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Getting ready to ride the next property wave: How to target renovations and improvements

Often, there’s no need to deal with the stress of opting for an extension or loft conversion – you can go a long way upgrading what you’ve already got.

Period house in England. Image by Tim Sandle.
Period house in England. Image by Tim Sandle.

The primary driver within the U.K. economy is through property transactions. Whether this is landlords acquiring properties for rent or homeowners upscaling or downsizing. Data suggests that property prices are rising again, a pattern caused by both historical and recent prices. For those seeking to take advantage of this uplift, one way of maximising the value of property is through modifications and upgrading.

A review of the tendencies of homeowners finds that 50 percent of the UK population planned a home renovation in 2023, with 58 percent opting to redecorate or furnish. This may well grow as a proportion of households given that the increasing borrowing costs have slowed down, with the so-termed “mortgage nightmare” being proclaimed by many economists to be “over”.  

Renovations can vary in size and shape. Digital Journal caught up with the interior and home designers at The Heritage Window Company to discuss some of the underrated and unexpected ways you can add value to a home. 

Kevin Brown, the company’s Managing Director explains the premise: “There are plenty of ways you can upgrade your home to add value without needing to secure planning permission. Often, there’s no need to deal with the stress of opting for an extension or loft conversion – you can go a long way upgrading what you’ve already got, and get a great price for your house in the process.”

First impressions count

It is usually the first part of the home that people see – so unsurprisingly, the front door can is significant when it comes to the valuation of the home. Sometimes, a lick of paint is all it takes; alternatively, investing in a new front door can be a cost-effective way to add value.

Whatever is selected for the front door, it is important to tie this in with the rest of the exterior design. Keeping things simple is important for according to Zillow, a black front door is the optimal one, potentially adding over £5,000 to the property value.


Another factor that can increase a home’s value is off-street parking. This is particularly important for those who live in a city, where on-street parking is typically scarce or expensive. Homes with a driveway sell for up to 13 percent more than homes without.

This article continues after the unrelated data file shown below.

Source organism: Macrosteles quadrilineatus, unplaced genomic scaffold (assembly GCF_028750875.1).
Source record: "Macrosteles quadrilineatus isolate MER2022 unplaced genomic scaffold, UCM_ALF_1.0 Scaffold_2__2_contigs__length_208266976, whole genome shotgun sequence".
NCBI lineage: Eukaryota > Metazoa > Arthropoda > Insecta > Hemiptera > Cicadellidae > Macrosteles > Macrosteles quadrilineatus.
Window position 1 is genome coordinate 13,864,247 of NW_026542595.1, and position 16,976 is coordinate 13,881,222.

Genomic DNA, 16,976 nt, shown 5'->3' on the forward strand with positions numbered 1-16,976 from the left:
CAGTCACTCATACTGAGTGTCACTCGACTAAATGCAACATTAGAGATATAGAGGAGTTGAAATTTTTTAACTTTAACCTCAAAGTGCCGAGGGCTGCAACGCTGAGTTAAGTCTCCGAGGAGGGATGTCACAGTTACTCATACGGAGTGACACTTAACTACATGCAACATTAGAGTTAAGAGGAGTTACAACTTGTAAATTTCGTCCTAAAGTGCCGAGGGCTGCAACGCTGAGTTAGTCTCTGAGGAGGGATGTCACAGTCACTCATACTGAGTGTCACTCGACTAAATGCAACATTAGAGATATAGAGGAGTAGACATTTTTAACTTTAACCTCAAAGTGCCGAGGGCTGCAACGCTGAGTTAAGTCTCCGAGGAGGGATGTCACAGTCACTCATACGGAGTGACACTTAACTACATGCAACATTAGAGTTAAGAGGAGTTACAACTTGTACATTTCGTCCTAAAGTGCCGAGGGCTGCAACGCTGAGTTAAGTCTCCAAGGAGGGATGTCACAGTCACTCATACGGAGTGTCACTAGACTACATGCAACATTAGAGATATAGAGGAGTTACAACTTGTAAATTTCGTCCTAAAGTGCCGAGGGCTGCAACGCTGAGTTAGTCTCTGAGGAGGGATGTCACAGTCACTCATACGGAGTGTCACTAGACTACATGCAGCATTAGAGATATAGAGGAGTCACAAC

Be storage savvy

Storage is essential when it comes to boosting your home’s resale value, and inventive storage solutions are the perfect way to do so. Customised, integrated wardrobes or storage cupboards add value in a couple of ways, maximising your floor space for new interior design possibilities and, of course, reducing clutter.

Taking the next step

In terms of overall design, it is useful to give the impression of build quality, permeance and reliability. A creaky set of stairs will detract from that from the moment you guide a potential buyer upstairs. Investing in a staircase is an underrated way to add value.

Give a warm welcome

Upgrading central heating, especially existing radiator systems in favour of an underfloor heating system is becoming a popular move. An underfloor heating system can add thousands onto a home resale price.

Underfloor heating is typically more efficient than a traditional boiler system and can reduce monthly energy bills.

A window of opportunity?

Replacing your standard uPVC windows with slimline aluminium windows can further increase the value of a home. More durable, stylish and energy efficient than stock uPVC options, aluminium windows should increase the sustainability of a property.

Renovate right

Where the scale of the project is large, opting for a partial renovation could still help bto oost the home’s value.

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Written By

Dr. Tim Sandle is Digital Journal's Editor-at-Large for science news. Tim specializes in science, technology, environmental, business, and health journalism. He is additionally a practising microbiologist; and an author. He is also interested in history, politics and current affairs.

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